New England Clam Chowder For a 5-quart pot, you'll need: 1 or 2 lbs fresh or canned clams, reserve the clam juice 1 14-oz can of corn 4-6 potatoes, diced (I like Yukon potatoes because they're creamier.) 1 large onion, diced 4-6 strips bacon, diced About 3 to 5 cups whole milk or cream About 3 to 5 cups chicken broth or water 1/4-cup or more flour to thicken soup 1 tsp salt 1/2 tsp dried thyme 1/2 tsp basil 1/2 tsp parsley Peel and dice the potatoes. Fill a 5-quart stock pot halfway with water, clam broth, and/or chicken broth. If there's a lot of clam juices, especially when using fresh clams, there's little need for chicken broth. If you're using fresh clams and don't know, read my directions on how to Prepare Geoduck and Razor Clams. Add 1 tsp salt and turn the heat to high to boil. Peel and dice the potatoes. Add the diced potatoes to the pot. In a saute pan, on medium heat, saute bacon and onions until golden brown. Add the bacon, minus the grease, and onions to the stock pot. Add corn to the pot along with 1/2 tsp basil, 1/2 tsp thyme, and 1/2 tsp parsley. When the potatoes are just starting to soften, add the milk or cream. I prefer using milk because it's lighter, but if you use cream, obviously you don't need as much flour. Start with about 1/4-cup flour, dissolved in 1 cup of milk, to thicken the soup. Pour 2 more cups of milk or cream into the pot or until the ingredients are covered. Check seasonings. Turn heat down to medium-low to simmer for about 15 minutes to thicken the soup. Check again, when the soup is as thick as you'd like, add the clams and let simmer for about 10 minutes. Don't leave it too long or the clams will overcook and become rubbery. Seriously, this is so much better homemade. Enjoy! And just a quick look at my old photo. Not as bad as some of my early photographs, but not as appealing as the newer ones, yeah?
New England Clam Chowder 3

Thursday, November 23, 2006

Angelface Roses, Lettuce, and Strawberry Blossoms

My Angelface rose bush looking quite lovely. My roses are really overgrown. Weeds are everywhere. Need rain to soften the hard-packed clay so I can weed my garden.
Below is the view of my side garden where my herb garden is located. There's a white and yellow Lady Fairbanks climbing roses on each side of the trellis. I thought they were both white when I bought them. And so few plants take to clay soil that I decided to leave them be instead of trying to color coordinate. The rose bush in front is my Ambassador rose. I love its melony color.
There were so many rocks in our yard that I made a "rock riverbed." There's cement slabs to make a meandering walking path with Irish moss in between. At the end of the trail is a makeshift bench with another trellis where I've planted some wisteria.
The herb garden includes half a dozen rose bushes, a lilac, a papaya tree, tomatoes, sorrel, lettuce, leeks, parsley, chile pepper, apple and spearmint, Vietnamese coriander, perilla, lavender, rosemary, curry plant, rose-scented geranium, hollyhocks, nasturtiums, tuberoses, chrysanthemums, Siam tulips, passionfruit, and strawberries.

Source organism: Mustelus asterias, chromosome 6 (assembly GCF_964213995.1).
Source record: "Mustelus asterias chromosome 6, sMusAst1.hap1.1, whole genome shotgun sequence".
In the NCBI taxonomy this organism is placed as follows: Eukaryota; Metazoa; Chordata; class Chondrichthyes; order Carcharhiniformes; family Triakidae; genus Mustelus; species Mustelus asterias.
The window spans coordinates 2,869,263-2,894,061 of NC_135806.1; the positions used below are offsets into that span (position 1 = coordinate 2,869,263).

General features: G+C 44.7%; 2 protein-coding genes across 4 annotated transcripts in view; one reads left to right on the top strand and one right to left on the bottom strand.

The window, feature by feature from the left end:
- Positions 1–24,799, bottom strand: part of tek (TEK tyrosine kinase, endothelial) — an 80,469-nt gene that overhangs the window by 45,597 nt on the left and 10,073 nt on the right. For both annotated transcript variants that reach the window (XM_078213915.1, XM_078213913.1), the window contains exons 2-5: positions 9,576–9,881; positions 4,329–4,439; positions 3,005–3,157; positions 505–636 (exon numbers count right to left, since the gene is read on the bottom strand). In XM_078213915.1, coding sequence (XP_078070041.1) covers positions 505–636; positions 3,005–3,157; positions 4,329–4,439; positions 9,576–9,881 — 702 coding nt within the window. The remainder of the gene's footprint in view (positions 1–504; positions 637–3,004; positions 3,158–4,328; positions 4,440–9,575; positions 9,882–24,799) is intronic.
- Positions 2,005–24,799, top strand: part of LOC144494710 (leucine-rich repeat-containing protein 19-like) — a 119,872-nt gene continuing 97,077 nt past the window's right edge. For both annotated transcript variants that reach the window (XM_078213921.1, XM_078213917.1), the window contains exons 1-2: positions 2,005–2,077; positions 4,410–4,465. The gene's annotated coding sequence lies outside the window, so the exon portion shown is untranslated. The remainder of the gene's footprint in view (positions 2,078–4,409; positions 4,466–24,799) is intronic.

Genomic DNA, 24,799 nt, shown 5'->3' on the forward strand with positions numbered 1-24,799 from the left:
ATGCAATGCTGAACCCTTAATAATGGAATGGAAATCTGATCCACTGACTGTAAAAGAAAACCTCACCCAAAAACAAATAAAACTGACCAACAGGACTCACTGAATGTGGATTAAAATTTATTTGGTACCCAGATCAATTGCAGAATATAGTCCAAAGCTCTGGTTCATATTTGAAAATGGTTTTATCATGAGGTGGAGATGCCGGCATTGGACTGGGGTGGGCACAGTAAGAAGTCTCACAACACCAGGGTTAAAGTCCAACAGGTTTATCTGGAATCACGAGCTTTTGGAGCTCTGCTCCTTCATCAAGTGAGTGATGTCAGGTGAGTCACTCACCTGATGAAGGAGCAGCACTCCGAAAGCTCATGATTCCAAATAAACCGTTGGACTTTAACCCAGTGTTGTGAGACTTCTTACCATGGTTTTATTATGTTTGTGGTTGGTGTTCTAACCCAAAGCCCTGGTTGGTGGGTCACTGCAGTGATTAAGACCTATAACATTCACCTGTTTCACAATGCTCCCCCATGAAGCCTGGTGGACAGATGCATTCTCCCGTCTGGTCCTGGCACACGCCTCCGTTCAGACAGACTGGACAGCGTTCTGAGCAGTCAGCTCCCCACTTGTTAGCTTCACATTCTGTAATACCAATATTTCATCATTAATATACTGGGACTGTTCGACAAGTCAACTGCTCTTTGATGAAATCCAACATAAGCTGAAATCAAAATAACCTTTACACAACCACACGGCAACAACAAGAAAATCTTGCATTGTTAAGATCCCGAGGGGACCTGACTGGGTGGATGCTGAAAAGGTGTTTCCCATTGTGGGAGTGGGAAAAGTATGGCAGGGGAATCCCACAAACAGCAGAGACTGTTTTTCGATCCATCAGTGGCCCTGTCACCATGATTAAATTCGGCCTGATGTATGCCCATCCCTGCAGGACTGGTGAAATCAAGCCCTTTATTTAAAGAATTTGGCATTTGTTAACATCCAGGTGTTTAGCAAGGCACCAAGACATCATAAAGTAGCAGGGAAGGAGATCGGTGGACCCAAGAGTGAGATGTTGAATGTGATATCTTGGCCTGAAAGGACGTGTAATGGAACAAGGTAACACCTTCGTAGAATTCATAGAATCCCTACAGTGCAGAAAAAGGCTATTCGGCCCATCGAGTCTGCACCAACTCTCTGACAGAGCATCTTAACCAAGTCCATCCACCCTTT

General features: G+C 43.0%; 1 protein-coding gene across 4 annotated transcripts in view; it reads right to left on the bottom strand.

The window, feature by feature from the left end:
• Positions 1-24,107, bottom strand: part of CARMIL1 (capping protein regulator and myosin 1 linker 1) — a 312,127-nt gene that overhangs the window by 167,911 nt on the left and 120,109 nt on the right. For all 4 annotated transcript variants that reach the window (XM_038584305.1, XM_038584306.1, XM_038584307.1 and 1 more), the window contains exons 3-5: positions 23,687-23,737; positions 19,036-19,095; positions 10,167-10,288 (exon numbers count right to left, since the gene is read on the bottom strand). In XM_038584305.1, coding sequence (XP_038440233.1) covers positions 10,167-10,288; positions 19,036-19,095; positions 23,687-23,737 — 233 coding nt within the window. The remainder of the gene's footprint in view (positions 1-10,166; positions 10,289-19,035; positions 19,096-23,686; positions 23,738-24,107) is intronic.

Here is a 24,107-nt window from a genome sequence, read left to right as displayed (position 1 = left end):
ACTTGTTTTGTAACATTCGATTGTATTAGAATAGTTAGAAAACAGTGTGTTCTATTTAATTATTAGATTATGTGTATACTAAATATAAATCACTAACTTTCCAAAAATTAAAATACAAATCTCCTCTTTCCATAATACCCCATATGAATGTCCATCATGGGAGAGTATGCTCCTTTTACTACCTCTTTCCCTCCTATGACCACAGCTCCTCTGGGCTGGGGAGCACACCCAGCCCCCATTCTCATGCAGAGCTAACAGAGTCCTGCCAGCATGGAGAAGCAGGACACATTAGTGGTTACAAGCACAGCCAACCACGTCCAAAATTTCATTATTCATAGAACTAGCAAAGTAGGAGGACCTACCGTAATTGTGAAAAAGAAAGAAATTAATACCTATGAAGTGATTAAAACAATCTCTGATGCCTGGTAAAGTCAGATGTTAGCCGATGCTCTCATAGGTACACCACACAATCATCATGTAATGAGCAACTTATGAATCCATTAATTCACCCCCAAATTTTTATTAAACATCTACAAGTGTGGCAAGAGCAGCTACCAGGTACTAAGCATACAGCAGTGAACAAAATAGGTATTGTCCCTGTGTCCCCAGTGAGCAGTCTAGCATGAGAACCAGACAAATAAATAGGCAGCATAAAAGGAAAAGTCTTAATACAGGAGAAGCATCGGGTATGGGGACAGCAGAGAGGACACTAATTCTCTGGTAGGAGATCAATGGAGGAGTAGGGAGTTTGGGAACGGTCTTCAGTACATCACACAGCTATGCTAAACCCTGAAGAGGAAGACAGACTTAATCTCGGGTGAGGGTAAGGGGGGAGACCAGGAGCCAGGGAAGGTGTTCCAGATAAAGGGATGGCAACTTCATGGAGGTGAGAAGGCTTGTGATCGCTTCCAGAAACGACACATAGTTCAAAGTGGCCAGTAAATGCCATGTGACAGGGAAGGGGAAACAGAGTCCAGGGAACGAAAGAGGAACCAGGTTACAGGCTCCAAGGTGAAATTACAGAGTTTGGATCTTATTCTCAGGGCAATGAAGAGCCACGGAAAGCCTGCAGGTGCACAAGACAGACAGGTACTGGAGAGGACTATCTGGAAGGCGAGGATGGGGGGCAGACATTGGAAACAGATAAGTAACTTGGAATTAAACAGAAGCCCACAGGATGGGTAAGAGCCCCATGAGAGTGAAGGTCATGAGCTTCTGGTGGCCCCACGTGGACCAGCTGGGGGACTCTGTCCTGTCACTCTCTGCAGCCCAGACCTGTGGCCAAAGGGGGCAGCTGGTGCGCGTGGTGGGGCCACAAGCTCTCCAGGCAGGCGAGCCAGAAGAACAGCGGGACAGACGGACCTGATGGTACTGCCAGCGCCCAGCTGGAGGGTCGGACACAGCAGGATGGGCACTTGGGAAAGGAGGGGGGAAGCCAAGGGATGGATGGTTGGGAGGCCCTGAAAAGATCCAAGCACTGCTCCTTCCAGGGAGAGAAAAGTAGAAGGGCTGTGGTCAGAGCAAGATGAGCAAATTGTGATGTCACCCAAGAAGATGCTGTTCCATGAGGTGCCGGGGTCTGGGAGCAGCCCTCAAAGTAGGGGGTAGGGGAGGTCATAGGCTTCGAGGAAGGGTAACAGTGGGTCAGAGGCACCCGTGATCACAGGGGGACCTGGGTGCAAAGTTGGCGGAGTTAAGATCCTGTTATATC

I ventured into my garden to pick lettuce to add to the bagged baby lettuce salad I was serving for Thanksgiving dinner. Sad crop, eh? I used a whole envelope of seed and this was all I got. The crickets ate everything this year. One of the nice aspects to Southern California weather is a second crop of strawberries in late November.

Wednesday, November 22, 2006

Pumpkin Penne

I've got about 20 family members to feed for Thanksgiving dinner tomorrow night. Menu includes the two turkeys, stuffing, mashed potatoes, gravy, salad, clam chowder, pumpkin penne, crab/artichoke/pesto dip with toasted Middle Eastern flatbread, and pumpkin pie. Last year I had way too much food and my menu was all over the place. (Think babaganouj and stuffed cabbage and greenbean casserole.) So I toned down this year's menu to only the main sides and the addition of pumpkin penne. Very autumny. Very simple.
Pumpkin Penne 1
Pumpkin Penne 1 15-oz can pumpkin puree 1-lb package Italian sausage 1 cup whole milk or cream 1/2 cup sour cream 1/4 cup Parmesan cheese 1 package cooked penne pasta 2 tsp dried sage, or several sprigs fresh sage leaves Saute Italian sausage until brown. Add all other ingredients, except pasta. When sauce is smooth, add cooked pasta. Toss. Eat. As I said, easy. I enjoyed mine with a glass of ice wine to bring out the sweetness of the pumpkin. Sooo good.
Pumpkin Penne 2
Happy Thanksgiving!

Tuesday, November 21, 2006

Coq au Vin (French Chicken with Wine): The French Meal I Wished I Had

Updated from the archives August 15, 2009:

Coq Au Vin (French Chicken with Wine) 1

I was in Paris, eating a Greek gyro on the steps of the Seine, below Notre Dame, while watching a juggler practice when a man walked down the steps to take a call on his cell phone. He ended his call, turned around, and noticed me.

"Bonjour," he said and then he attempted to have a conversation with me but he barely spoke English. And I, I only speak five words of French - bonjour, bon soir, merci, au revoir, voila! (The last said with a gallic shrug, of course.) Nonetheless, with a combination of smiles and hand gestures, we had a conversation that lasted for hours.

Somehow I managed to figure out that he was a Berber from Morocco. Some of the conversation went like this: "I sportive," he said as he held up his arms and flexed his biceps. "Tae kwon do. Vo vi nam." No way! He does Vietnamese martial arts? How cool is that? Picture me sitting there amused. Him talking and gesticulating wildly. And yet he tried so earnestly to communicate with me that I was flattered. He also bought me a rose from a wandering street seller.